Adenike Adebiyi, External Affairs Intern, Money and Mental Health

Event catch-up: launching the Mental Health Accessible standards

2 July 2019

Last week we launched the first ever Mental Health Accessible standards, our exciting new initiative to make essential services firms more accessible for people with mental health problems. As our Chief Executive, Helen Undy, wrote in her blog introducing the standards, mental health problems and their treatments can have cognitive and psychological effects that impact our ability to keep up with ‘life admin’, including choosing, using and paying for essential services like banking, energy, water and broadband. 

So, in typical Money and Mental Health style, hands have been put to the plough to produce a set of standards against which firms will be scrutinised and given recommendations for making their services more accessible for people with mental health problems (and improving their services for the benefit of everyone).

To mark the occasion, we held a launch event in Westminster, attended by government officials, policymakers, debt advice and mental health professionals, as well as representatives from a wide range of essential services firms – including Lloyds Bank, with whom we are piloting the project. Here’s a flavour of the breakfast event:

To kick off, Helen described the context in which we are introducing these standards, namely the difficulties people experience when engaging with essential services during periods of poor mental health. For example, more than half of people with mental health problems face serious difficulties using the phone to carry out essential admin, and one in five people with a recent mental health problem have experienced a panic attack while dealing with essential services. Just as firms rightly make reasonable adjustments for people with physical accessibility needs, so, too, should they make provision for people with mental health problems. This is what the Mental Health Accessible standards are all about: making essential services more accessible for people with mental health problems.

As with all of Money and Mental Health’s work, the Standards could not exist without the input of members of our Research Community of experts by experience, who have highlighted the problems with accessing essential services, and helped shape the solutions. We were therefore delighted that Hayley Martin from the Research Community was able to speak at the event about the difficulties she had faced in using essential services. She explained, for example, that she prefers to do banking in-person, but her experience struggling to deposit a cheque at a local bank branch while experiencing anxiety has put her off going altogether – the deciding factor being negative encounters with staff, who showed little empathy or understanding of her situation.

Mental health problems, she said, are not immediately obvious or easily visible like many physical illnesses or disabilities. But giving adequate training to staff to help them understand and identify when someone may need help can make things less stressful. In addition, offering a range of communication channels and third party access to accounts could help someone in her situation.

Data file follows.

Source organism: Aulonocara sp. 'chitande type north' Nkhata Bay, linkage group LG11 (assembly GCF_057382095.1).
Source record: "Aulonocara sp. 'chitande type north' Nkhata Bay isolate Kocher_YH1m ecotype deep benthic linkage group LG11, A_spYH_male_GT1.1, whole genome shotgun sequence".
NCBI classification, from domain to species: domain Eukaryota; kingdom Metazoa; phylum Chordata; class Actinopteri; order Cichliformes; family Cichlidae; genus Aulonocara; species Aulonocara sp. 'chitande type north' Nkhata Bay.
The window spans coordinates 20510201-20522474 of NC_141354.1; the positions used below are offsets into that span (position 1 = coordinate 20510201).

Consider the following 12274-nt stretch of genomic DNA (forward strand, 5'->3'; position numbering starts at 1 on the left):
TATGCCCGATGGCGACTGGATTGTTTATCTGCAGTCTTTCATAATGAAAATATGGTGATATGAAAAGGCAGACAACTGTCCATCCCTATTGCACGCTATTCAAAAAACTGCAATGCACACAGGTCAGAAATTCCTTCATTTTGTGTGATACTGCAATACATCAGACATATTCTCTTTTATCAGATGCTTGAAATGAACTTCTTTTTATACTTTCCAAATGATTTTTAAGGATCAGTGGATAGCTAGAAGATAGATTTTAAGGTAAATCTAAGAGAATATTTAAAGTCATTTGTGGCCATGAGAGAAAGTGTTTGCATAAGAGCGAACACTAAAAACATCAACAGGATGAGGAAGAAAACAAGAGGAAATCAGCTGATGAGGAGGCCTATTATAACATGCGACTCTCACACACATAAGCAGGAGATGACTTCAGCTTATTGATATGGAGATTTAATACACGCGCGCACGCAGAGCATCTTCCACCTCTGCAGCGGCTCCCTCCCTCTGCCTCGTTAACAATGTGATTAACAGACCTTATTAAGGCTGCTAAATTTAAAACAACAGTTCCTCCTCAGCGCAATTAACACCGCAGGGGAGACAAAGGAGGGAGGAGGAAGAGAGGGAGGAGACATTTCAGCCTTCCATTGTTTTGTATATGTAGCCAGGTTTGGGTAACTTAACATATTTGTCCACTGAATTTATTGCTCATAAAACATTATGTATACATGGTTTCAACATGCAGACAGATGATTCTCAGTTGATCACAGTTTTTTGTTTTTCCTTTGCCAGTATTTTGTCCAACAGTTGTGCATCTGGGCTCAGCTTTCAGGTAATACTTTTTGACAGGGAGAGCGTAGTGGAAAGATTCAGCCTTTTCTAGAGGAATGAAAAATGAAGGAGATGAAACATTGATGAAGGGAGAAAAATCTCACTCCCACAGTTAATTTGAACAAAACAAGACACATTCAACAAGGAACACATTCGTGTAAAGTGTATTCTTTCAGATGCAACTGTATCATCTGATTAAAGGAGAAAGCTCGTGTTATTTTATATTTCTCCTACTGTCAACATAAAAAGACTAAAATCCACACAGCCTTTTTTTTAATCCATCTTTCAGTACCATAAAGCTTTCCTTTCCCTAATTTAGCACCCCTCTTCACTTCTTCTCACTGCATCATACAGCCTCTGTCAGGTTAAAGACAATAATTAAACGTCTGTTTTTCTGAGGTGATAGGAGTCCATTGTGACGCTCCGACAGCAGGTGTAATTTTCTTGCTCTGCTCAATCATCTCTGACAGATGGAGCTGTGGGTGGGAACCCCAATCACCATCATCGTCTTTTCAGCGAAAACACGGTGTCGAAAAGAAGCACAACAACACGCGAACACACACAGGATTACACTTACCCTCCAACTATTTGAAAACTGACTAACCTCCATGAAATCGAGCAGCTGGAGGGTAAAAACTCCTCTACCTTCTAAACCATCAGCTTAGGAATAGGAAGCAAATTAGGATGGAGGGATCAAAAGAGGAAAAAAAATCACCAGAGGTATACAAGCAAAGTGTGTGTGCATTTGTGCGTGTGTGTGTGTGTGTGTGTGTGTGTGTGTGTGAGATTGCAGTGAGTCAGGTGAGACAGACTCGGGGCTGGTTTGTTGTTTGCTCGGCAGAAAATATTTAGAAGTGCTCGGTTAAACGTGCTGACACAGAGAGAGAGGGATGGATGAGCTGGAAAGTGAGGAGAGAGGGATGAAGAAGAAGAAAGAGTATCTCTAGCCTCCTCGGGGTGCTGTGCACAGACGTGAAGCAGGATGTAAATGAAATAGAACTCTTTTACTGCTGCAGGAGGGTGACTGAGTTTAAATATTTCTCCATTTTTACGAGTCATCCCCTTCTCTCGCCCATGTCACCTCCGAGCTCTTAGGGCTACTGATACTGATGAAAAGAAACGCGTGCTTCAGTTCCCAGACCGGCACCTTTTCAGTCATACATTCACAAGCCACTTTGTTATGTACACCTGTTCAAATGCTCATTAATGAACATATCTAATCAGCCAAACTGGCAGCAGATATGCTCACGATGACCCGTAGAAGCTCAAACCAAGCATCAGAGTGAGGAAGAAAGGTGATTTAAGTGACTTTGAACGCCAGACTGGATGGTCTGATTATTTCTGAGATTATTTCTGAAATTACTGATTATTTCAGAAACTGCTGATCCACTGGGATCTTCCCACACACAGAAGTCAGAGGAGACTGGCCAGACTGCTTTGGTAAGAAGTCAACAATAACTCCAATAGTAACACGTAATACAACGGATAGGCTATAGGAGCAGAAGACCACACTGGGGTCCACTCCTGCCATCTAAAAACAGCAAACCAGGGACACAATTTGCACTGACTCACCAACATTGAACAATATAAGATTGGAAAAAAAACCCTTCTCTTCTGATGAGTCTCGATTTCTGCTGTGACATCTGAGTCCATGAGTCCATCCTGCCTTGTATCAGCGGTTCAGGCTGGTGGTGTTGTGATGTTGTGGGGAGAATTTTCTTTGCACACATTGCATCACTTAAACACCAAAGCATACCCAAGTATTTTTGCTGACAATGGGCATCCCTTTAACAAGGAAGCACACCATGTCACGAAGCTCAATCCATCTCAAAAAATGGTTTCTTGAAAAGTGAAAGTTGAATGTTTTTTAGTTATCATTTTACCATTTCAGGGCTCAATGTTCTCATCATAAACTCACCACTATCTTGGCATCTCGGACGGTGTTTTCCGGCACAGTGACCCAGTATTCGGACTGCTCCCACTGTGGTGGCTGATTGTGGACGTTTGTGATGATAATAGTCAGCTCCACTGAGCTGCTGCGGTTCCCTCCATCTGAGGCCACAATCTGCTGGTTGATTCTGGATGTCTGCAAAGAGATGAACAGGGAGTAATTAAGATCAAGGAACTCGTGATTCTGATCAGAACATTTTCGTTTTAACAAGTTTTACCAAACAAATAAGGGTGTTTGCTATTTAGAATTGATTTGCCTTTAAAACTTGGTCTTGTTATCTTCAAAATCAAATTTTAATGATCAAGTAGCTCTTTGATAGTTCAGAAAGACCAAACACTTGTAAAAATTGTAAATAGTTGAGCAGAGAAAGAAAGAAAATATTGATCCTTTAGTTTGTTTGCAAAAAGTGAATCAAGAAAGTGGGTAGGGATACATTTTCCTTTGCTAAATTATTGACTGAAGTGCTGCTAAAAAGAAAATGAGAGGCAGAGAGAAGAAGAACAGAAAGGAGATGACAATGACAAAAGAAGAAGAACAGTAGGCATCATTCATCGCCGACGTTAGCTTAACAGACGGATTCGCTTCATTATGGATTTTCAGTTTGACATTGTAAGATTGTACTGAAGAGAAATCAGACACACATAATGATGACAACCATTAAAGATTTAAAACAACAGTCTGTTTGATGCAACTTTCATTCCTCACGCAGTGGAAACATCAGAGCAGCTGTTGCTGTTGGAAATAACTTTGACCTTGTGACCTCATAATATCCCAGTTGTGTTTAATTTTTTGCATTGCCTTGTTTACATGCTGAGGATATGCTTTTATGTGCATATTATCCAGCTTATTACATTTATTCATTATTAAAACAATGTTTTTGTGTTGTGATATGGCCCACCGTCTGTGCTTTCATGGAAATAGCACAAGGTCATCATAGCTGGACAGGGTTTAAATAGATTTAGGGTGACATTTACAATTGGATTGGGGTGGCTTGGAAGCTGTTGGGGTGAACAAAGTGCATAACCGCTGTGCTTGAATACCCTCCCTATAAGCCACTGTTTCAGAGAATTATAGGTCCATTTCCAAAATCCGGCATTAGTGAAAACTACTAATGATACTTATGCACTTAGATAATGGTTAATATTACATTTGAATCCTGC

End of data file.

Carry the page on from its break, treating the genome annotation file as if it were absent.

Following brief words from Helen about the need to make systems work for everyone without the need for disclosure, we heard from Fiona Cannon, the Group Director for Responsible Business, Sustainability and Inclusion at Lloyds Banking Group. She spoke about how piloting the standards fits into Lloyds’ broader aim to better support the wellbeing needs of customers and colleagues, and discussed the various initiatives and partnerships they’ve established to that end – including with Money and Mental Health. 

Our next speaker was Shevaun Haviland, who is Head of Business Relations for 10 Downing Street, and also runs the government’s Inclusive Economy Partnership (IEP). This is a collaborative initiative by businesses, civil society and the government to make the UK economy more inclusive, and its support was crucial in the development of the Mental Health Accessible standards. Shevaun highlighted some of the IEP’s efforts to solve complex social issues like debt and mental health problems, describing the Standards as a “perfect example” of what they hope to achieve through working with firms to identify best practice that makes a difference.  

Finally, we heard from the Director of the Competition and Markets Authority (CMA), Adam Land, who spoke about the CMA’s work to address the diversity of experience of consumer markets. In particular, he highlighted the CMA’s efforts to improve the treatment of vulnerable consumers of essential services, including those with mental health problems. He spoke about the importance of universal design – the idea that systems should be conceptualised and created to work for everyone – as a remedy for customer vulnerability, which isn’t determined only by “internal characteristics” such as disability and homelessness, but can also be compounded by markets. If, he stressed, we recognise people are different, and we factor into the creation and operation of systems the different ways people might engage with markets, then we’ll deliver and receive good customer service by default.

The event wrapped up with a short acknowledgements speech from Helen, who concluded the event the way it started – by crediting the Research Community as “the reason why we did it, how we do what we do, and how we’ll continue to.”

All this – over some delicious pastries! It was truly an inspiring morning. On a personal level, this felt like a career highlight. Having seen friends and family struggle over the years with the issues with essential services described here, it was a great honour to be able to contribute to improving their experiences going forward, and to help ensure that, in future, there are fewer people losing out due to ineffective and insensitive systems.